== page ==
The total number of students varies slightly from year to year but generally ranges between forty-five and fifty-five students. That number includes first-year, second-year and third-year students in prose and poetry.
Unlike some graduate programs which admit a small number of students and wait-list the rest until the first have responded, we feel the students we want to enroll should know of their acceptance as soon as possible after the January deadline. For that reason, we admit twenty students in fiction, ten in nonfiction, and twenty in poetry out of the several hundred applications we receive each year. If the pool is particularly strong, we will sometimes create a short waiting list and inform those on it. Students generally know if they have been accepted here by mid-March. We expect about half the people we admit to choose our program, and it has tended to work out that way.
Now that we have a Submittable application process, applicants can only apply between October 1 and January 6. The sooner you apply, the more time your recommenders will have to submit their letters of recommendation. We will accept GRE scores and letters of recommendation as late as January 21.
We currently have enough teaching assistantships to offer them to about half the people we enroll. For this reason, we do have to rank incoming students to determine who will first be offered these stipends. This is the most difficult, and imperfect, part of our acceptance procedure. To be considered for a Teaching Assistantship, you must be fully admitted to the Graduate School and submit an expository essay with the Submittable application.
A Teaching Assistantship is a contract for employment with definite requirements and obligations. You will be asked to teach one section of freshman composition per semester. In the second year, some of our T.A.'s teach creative writing. You're responsible for your own class of 22 students, but will get plenty of training and help from the composition directors. In return, you will receive a $14,000 stipend per year and a tuition waiver. There are registration fees and health insurance costs which you will be responsible for paying each semester. T.A.s are offered on a yearly basis, but we try to renew all our students who come in on assistantships.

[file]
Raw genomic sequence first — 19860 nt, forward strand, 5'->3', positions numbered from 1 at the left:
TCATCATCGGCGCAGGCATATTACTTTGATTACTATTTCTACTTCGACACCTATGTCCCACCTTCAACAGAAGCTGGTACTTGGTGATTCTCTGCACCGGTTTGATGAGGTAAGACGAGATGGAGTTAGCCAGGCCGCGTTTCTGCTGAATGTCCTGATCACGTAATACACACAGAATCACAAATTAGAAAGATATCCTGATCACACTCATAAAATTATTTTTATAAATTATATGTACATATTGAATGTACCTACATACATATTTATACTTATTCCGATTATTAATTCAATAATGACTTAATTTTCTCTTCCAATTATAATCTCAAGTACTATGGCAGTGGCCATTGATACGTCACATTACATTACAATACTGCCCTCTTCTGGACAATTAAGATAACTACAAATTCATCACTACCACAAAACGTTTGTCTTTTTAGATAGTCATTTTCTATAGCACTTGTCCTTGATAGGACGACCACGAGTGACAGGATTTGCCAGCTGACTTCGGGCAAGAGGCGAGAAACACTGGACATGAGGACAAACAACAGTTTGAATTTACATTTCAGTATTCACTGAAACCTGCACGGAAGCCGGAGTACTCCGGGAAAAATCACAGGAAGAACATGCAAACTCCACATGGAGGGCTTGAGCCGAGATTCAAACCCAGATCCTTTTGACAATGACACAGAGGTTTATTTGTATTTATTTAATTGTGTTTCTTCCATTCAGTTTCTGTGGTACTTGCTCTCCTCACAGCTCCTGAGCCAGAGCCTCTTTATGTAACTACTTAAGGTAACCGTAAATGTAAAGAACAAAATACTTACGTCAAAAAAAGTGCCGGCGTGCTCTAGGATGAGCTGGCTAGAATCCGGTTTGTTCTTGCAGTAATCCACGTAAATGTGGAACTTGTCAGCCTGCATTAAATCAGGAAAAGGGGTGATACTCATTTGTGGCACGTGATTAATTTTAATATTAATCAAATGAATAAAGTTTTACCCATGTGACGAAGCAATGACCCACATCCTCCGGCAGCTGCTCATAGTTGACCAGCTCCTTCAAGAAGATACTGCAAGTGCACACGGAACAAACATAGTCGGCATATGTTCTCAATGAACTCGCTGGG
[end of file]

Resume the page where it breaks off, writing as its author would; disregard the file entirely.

The cost for a semester at UM varies depending on your residency: in-state tuition is substantially cheaper than out-of-state tuition. The Graduate School website explains tuition and fees for 2014 - 2015. If you are not a resident of Montana, add the in-state tuition ($2588.40) and out of state tuition ($8960.40) together for a semester total of about $11,500. There are also registration and student health insurance fees to consider. Some out-of-state, unfunded students come to UM part time for their first year while gaining residency. This usually makes our 2 year program 2.5 or 3 years. We do have a variety of scholarships and fellowships which we offer to our unfunded students; these range from $800 - $6000. We also offer the opportunity to become the CutBank Editor, a fully-funded position, in your second year. Students with TA's are eligible to apply for the editorship, but if chosen, a TA opens up for an unfunded student in his or her genre. Finally, we have teaching positions in creative writing during UM's Wintersession for unfunded students in all three genres.
All the parts of your application are read by several faculty members in your area of emphasis. However, the most important, initially, is the writing sample. First decisions are based almost entirely on that sample. For this reason, you should include work you not only feel is your best, but which represents the kind of writing you want to be doing here.
We hope not. Our faculty have widely divergent tastes and sensibilities. All tend to agree that what they're most looking for in an applicant's work is "promise"--difficult to quantify but likely to include an original voice, a facility with language, a sharp eye, something to say.
Generally not. Since we have some applicants to the program who have studied here as undergraduates, we try very hard to put everyone on equal footing by making decisions based on what you've put in your application packet. Having met a professor won't change that. A better reason for a campus visit is to help you decide if you want to choose us. If you've never been to Montana, a visit might help you decide if you want to apply. The best time to visit, in our opinion, is after we've accepted you and you're trying to decide between ours and another program. Then you can meet students who would be your classmates, as well as get a sense of the faculty and the place so you can make an informed decision.
They're capped at fifteen, but generally range in the area of seven to twelve students.
The University of Montana MFA program has a two-step application process. The first step is to apply to the Graduate School, have your GRE scores sent to requisite code 4489, and submit a $60 fee. The second step takes place through Submittable, which is available through our website October 1 - January 6.
Yes, you may apply for two genres. You will need to fill out two MFA genre applications. Only apply to the Graduate School once, though. The Graduate School needs you to designate a genre, so just choose your preferred genre. If you end up coming in a different genre, we can change that later.
January 6, 2015.